Golden Record does not send the right message into space

Scientists recently reported that radio transmissions tend to weaken over large distances, leading them to the startling revelation that writing something and mailing it through space is the best way to communicate with aliens. This drew my attention to the Voyager spacecraft, launched in 1977 — after all, didn’t they carry just such a message?

Indeed, the two Voyager deep-space probes each hold gold-plated copper discs — called the “Golden Record” — to be played in a record player (supplied on board) and containing a snapshot of information from Earth. Assuming the aliens can assemble the player and figure out the instructions, they’re in for quite a treat: a deep-space personal ad for the entire human race, assembled under the direction of Carl Sagan.

Initially, I found the Golden Record fascinating. How, indeed, do you communicate across untold distances to creatures with no knowledge of your language, writing, symbols, numbering or math?

But while the first couple of plaques are neat — these deal with basic number systems and offer cryptic heiroglyphic instructions on how to play the records — the remainder of the album, I am sorry to report, is pretty poor.

I spent quite some time drilling around NASA’s Voyager Web site (http://voyager.jpl.nasa.gov), examining the Golden Record. I listened to the “Greetings From Earth” in all 55 languages. I studied the accompanying music selection. The dozens of images depicting life on our planet. The innumerable, confusing line drawings. The list goes on. The result? The collection, overall, is a pretty bland harvest of circa ten thousand years of civilization.

Do you realize that we share collective responsibility, as humans, for sending some poor aliens a mix tape containing about 90 percent classical concertos, rounded out by South American pipe-blowing and “Johnny B Goode”? You can’t rage to a single song on there. Any alien is more than justified in showing up on your doorstep clutching this thing and demanding an explanation.

Because we are all equally accountable for this, it behooves us to at least familiarize ourselves with the contents of our messages. For starters, we have the aforementioned music selection, apparently pulled in equal amounts from the discount bin and Carl Sagan’s basement. Then, we offer greetings saying such things as “Good night ladies and gentlemen, goodbye and see you next time” in Indonesian, and “Friends of space, how are you all? Have you eaten yet? Come visit us if you have time” in the Min dialect Amoy. Strange messages to send to aliens. I guess it doesn’t matter, since the aliens likely don’t speak Amoy — but given this, why not say something a little more coy? Playful? Insulting? How about “Aliens are totally not as good as humans!” in Afrikaans or “Bulldog, bulldog bow-wow-wow” in Urdu. The possibilities were truly limitless; NASA really dropped the ball on this one, I think. Also, they apparently commissioned an infant to voice the English greeting, making it very hard to understand.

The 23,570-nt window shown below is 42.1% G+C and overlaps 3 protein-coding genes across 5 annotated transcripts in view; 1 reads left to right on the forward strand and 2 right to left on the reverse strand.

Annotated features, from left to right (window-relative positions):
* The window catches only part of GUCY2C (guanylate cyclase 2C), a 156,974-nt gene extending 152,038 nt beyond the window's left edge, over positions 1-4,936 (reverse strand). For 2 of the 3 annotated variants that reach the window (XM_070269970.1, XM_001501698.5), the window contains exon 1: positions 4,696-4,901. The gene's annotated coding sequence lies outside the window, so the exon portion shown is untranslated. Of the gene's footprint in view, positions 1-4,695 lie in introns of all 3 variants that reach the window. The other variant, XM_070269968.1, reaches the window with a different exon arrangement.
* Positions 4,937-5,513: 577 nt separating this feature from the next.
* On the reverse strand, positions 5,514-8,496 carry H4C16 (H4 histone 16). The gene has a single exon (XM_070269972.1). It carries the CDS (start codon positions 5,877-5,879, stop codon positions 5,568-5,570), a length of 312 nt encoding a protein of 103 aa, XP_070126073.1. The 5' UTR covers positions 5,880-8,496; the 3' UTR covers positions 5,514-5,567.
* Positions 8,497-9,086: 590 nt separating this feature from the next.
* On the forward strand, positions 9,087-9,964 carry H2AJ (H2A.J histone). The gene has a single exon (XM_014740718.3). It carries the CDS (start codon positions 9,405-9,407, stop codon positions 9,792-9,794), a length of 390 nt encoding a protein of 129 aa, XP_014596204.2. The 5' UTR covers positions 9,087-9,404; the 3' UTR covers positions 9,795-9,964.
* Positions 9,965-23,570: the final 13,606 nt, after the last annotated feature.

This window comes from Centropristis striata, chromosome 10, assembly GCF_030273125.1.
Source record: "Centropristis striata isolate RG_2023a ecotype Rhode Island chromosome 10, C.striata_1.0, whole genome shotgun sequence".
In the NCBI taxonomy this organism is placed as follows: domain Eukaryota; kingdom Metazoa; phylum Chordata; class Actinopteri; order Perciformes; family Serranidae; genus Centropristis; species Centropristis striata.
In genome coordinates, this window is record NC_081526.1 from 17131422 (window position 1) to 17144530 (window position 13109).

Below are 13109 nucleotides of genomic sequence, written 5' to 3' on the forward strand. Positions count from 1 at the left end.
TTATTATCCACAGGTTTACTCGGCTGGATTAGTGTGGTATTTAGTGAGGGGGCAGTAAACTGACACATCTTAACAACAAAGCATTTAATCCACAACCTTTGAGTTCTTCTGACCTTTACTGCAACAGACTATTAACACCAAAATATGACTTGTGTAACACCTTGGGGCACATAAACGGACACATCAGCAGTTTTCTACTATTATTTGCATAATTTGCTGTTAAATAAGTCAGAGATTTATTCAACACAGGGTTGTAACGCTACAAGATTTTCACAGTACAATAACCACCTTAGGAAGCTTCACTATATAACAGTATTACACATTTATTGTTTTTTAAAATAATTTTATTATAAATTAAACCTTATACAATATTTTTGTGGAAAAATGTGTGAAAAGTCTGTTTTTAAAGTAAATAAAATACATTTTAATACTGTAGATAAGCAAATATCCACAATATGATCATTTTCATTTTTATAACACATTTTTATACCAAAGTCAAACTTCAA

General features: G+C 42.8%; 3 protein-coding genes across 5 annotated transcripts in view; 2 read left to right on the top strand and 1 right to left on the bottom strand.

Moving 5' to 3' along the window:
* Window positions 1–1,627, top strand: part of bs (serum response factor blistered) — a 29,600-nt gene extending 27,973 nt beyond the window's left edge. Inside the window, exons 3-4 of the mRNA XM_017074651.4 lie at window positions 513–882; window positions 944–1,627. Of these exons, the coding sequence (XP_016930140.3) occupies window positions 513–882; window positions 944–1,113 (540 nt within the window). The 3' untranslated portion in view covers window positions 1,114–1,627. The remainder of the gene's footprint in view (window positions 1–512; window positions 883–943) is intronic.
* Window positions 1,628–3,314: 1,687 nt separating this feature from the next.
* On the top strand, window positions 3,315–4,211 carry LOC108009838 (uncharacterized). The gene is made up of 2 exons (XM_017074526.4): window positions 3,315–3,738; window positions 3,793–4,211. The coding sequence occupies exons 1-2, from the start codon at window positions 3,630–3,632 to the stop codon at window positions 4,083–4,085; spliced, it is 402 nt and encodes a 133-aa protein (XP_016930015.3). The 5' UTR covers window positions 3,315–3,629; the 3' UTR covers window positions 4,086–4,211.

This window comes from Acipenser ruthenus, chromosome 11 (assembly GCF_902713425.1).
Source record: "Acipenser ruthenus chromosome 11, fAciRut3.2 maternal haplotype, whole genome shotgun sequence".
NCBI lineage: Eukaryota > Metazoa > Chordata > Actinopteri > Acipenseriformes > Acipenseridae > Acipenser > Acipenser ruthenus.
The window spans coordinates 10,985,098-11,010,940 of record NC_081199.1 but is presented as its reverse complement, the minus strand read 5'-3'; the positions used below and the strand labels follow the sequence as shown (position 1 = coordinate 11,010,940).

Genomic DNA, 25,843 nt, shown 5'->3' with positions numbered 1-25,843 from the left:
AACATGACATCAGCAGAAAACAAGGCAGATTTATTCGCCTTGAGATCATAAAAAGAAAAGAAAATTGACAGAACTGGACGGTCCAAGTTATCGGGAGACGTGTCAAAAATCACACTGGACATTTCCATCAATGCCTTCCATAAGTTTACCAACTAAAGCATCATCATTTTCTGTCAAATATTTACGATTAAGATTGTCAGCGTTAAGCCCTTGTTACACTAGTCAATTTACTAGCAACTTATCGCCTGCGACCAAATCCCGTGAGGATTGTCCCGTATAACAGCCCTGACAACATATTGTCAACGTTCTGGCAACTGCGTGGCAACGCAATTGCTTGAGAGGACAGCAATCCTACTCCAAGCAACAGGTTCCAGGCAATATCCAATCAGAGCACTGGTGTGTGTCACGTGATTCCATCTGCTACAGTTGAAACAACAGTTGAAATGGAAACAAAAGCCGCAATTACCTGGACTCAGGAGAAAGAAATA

We arrive now at the collection of images.

These range from random (girl looking in some microscope, cars on a highway) to boring (photos of Jupiter? dude, the aliens can see stuff like that where they are) to really, fully weird. My personal favorite is “Eating and Drinking”, a jarring full-color photograph of three smug humans performing hideously exaggerated dinnertime actions. Evidently intended as a simple visual depiction of human food and liquid consumption, this photo instead comes off as a Polaroid-snapped candid from a mental ward. We’ve only one chance to make a first impression. NASA, please take heed.

The image entitled “Family Ages” is another fine example of good intentions gone hopelessly awry: this image supposedly depicts family members of various ages, silhouetted against a white background, and listing their mass and height. Assuming the goal is noble — not, say, to give the aliens an idea of the exact cooking time required to broil a human toddler — the implementation remains atrocious. Armed as I am with a decent grasp of human anatomy, I still concentrated far too long deciphering these shapes. That NASA chose to silhouette squatting, sitting and kneeling people is bad enough — but what’s with all their masses ending in a half-kilogram? I mean, really, the aliens have just learned to read our numbers, and we throw a bunch of fractions at them? Come on, NASA, round it up!

The audio assortment is another gold mine. There are animal noises, and “Sounds of Earth” including such family favorites as “blacksmith dings metal with a hammer,” “crying baby” and “jackhammer rattles for 30 seconds.” These are noises we try to avoid on Earth. Somehow, mailing them into space doesn’t seem like the best idea, especially given the very limited room we have for a message. Why not send origami instructions, or an Atari? (Aliens should get a big kick out of “Galaxian.”)

As it stands, the chances of aliens ever finding this album are pleasantly remote, so the Golden Record is actually little more than human self-reflection on things we consider important, worth preserving and worth communicating. Still, this fails to redeem most of the content. Granted, the math stuff was pretty cool, and some of the animal sounds were alright. But the images are weird and are often incomprehensible, even to humans. The same goes for the music selection and the greetings. Indeed, the majority of the material on the Golden Record pretty much stinks, and it’s chilling to think that any one of us might one day be held accountable for mailing this around the universe. Be prepared.



Michael Seringhaus is a fourth-year graduate student in Molecular Biophysics and Biochemistry.

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